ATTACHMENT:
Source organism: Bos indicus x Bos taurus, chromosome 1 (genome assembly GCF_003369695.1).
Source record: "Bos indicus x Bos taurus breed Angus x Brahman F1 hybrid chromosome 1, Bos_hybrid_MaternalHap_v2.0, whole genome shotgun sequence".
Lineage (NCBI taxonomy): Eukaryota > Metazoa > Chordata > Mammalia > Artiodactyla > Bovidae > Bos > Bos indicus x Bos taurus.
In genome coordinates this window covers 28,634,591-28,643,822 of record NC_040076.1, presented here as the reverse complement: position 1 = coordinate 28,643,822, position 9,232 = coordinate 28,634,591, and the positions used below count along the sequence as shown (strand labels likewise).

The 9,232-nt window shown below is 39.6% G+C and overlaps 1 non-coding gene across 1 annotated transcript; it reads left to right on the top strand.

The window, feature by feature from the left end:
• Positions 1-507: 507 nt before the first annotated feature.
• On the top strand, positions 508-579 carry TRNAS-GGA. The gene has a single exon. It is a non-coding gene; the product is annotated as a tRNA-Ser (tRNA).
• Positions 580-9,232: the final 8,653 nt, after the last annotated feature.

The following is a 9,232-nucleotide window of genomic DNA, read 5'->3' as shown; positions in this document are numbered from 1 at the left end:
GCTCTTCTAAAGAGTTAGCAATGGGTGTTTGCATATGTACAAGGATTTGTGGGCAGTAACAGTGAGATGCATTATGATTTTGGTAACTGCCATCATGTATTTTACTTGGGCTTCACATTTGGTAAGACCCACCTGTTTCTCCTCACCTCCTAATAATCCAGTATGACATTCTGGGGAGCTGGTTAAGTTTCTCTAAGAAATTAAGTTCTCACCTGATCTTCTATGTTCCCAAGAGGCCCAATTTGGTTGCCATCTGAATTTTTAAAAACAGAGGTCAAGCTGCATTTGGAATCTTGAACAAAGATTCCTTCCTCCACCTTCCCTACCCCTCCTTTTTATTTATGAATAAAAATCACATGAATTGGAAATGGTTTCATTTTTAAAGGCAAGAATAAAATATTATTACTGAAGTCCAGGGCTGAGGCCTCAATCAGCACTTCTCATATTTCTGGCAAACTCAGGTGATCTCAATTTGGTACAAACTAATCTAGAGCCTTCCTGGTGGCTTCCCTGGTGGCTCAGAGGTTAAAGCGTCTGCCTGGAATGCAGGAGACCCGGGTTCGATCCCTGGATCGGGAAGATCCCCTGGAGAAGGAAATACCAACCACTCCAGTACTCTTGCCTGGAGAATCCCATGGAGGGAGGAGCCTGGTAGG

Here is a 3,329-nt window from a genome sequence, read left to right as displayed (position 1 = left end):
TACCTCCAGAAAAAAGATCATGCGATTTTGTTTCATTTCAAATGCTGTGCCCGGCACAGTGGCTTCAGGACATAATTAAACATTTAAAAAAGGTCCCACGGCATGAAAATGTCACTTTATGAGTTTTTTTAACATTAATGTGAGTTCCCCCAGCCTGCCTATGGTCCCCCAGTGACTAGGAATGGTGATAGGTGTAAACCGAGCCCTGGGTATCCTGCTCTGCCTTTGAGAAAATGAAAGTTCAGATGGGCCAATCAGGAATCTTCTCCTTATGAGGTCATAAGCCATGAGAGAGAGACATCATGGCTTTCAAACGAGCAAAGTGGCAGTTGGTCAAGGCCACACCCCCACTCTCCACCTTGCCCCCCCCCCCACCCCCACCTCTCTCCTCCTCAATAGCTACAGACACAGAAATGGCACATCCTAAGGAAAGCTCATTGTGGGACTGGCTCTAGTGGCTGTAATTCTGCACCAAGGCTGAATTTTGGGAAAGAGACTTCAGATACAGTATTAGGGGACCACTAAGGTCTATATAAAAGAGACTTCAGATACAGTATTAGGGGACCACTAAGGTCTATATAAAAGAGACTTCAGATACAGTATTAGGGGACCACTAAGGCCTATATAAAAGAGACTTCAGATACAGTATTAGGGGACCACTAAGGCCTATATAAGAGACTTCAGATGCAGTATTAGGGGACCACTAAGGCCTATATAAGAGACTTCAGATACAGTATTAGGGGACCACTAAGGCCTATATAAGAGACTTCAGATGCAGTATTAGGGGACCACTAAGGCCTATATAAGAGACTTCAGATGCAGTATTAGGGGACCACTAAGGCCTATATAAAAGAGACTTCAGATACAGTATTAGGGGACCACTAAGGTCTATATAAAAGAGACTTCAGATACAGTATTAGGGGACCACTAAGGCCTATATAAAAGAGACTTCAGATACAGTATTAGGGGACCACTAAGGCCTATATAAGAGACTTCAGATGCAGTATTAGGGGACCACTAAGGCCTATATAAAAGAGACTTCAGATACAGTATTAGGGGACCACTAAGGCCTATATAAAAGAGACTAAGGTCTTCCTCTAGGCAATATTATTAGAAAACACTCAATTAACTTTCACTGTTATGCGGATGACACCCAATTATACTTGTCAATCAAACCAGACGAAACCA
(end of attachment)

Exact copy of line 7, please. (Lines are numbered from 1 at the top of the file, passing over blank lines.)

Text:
• Positions 1-507: 507 nt before the first annotated feature.